Magwaliba then wrote another email proposing 20 November 2014 at 4pm as the new date and time for the arbitration hearing. On the same date, the applicants’ legal practitioners wrote an email to Magwaliba copied to Mr Jori, pointing out that there was a dispute between the parties which requires arbitration. They also confirmed that they would attend the pre-arbitration conference on 20 November 2014.
On the morning of 20 November 2014 Messrs Wintertons addressed Magwaliba through an email stating the following.
“We regret to advise that our clients have objected to the arbitral proceedings on the grounds that they do not agree with the appointment of the Arbitrator. In the circumstances, we are under instructions not to attend the proposed Pre Arbitration Hearing.”
On 20 November 2014 Messrs Mtetwa & Nyambiri wrote to Messrs Wintertons protesting against the position adopted by the respondents. On the same day and at the stated time, Mrs Mtetwa appeared for the pre-arbitration conference. There was no appearance by the respondents or their legal practitioner. Mrs Mtetwa submitted that the matter proceeds as there had not been any objection to the appointment of Magwaliba as the arbitrator until on the morning of 20 November 2014. No reasons had been advanced for the objection. She asked that time frames within which the statements of the parties, including the statement of objection could be made be given. The following time frames were given.
“- 5 December 2014 Wintertons, The Respondents’ legal practitioners would file their
statement of objection to my appointment as an arbitrator.
- 12 December 2014, the Claimants would file the statement of claim.
- 19 December 2014 the Respondent’s legal practitioners would file their statement of defence.
- 9 January 2015, the statement of reply would be filed.”
The respondents did not file their statement of objection by the deadline. The applicants consented to an extension of time within which the respondents were to file their defence. On 31 December 2014, Magwaliba wrote an email to the parties pointing out that since he had not done minutes of the pre-arbitration hearing, the respondents might not be aware of the time limits. He then called upon the respondents to file their papers by 9 January 2015.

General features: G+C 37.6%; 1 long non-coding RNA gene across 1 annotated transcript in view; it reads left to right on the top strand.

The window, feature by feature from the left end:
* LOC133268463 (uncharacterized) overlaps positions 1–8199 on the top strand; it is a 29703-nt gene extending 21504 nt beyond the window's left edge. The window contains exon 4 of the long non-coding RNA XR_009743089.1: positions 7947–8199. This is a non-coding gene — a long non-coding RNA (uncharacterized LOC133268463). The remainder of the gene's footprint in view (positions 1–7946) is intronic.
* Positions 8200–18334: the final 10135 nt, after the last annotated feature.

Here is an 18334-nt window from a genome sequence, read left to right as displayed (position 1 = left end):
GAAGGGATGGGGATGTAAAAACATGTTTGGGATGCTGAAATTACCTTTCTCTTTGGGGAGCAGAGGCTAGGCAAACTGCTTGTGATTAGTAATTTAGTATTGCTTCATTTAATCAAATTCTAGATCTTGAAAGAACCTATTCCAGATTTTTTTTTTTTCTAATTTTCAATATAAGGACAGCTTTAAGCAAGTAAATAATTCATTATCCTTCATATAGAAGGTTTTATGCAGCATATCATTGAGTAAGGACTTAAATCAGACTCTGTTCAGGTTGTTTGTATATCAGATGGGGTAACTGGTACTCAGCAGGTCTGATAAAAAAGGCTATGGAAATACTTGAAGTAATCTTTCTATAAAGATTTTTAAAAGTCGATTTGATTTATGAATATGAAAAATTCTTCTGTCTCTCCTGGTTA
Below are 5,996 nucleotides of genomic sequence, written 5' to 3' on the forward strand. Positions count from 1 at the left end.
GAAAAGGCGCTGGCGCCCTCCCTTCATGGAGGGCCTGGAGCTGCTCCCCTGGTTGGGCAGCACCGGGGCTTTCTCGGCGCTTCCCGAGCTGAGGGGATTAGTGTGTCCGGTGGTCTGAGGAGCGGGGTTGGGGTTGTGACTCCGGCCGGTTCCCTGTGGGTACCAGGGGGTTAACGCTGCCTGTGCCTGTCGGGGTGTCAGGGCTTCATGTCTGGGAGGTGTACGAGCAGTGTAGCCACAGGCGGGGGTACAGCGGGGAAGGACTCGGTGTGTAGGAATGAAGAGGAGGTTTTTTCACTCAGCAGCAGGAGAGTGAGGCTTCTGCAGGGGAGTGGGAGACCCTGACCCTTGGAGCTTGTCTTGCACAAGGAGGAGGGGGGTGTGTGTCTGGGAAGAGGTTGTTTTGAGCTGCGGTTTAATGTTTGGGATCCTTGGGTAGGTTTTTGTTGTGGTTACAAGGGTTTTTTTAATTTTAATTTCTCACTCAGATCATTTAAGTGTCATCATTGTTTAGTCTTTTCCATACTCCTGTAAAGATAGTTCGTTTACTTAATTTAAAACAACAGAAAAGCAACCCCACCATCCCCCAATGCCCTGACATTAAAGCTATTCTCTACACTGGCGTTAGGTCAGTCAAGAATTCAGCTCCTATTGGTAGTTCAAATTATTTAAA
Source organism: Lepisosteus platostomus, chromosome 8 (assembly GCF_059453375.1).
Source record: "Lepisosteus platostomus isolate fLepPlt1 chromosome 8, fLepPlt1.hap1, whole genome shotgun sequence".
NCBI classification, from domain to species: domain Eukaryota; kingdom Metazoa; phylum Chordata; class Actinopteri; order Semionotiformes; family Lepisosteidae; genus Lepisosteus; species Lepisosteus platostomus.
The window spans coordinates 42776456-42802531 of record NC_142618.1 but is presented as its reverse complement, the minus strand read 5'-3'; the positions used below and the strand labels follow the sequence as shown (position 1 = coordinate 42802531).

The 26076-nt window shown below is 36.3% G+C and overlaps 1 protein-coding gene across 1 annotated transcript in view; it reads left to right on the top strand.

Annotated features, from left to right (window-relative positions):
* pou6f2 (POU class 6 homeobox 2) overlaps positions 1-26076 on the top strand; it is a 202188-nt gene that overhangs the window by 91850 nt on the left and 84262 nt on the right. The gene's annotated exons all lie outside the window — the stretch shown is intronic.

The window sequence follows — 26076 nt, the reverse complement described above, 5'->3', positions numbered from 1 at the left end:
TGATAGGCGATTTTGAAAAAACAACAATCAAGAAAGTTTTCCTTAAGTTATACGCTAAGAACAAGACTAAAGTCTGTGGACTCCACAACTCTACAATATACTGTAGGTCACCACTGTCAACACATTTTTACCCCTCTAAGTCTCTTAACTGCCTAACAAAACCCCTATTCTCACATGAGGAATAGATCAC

On 17 December 2014 the applicants filed their statement of claim. No statement of defence was filed by the respondents by 9 January 2015.
Magwaliba then went on to determine the matter on the merits in terms of Article 25 (b) of the Act. He made an award in favour of the applicants which is the subject matter of the dispute between the parties before me.
The respondent opposed the matter on the basis that the agreement being referred to by the applicant was agreed on the understanding that it was going to exist as a mere formality. It would not regulate the relationship between the parties. This position was not persistent with in argument. They further challenged the appointment of Magwaliba as an arbitrator.
Mr Hashiti for the applicants, submitted that it was clear from correspondence between the parties that there was a dispute between the parties which required a third party to adjudicate on. The respondents were asked if they objected to the appointment of Magwaliba as an arbitrator and they did not respond. The correspondence between the parties from 5 August 2014 up to 9 January 2015 indicates that the respondents knew that Magwaliba had been appointed. Their belated challenge is of no moment.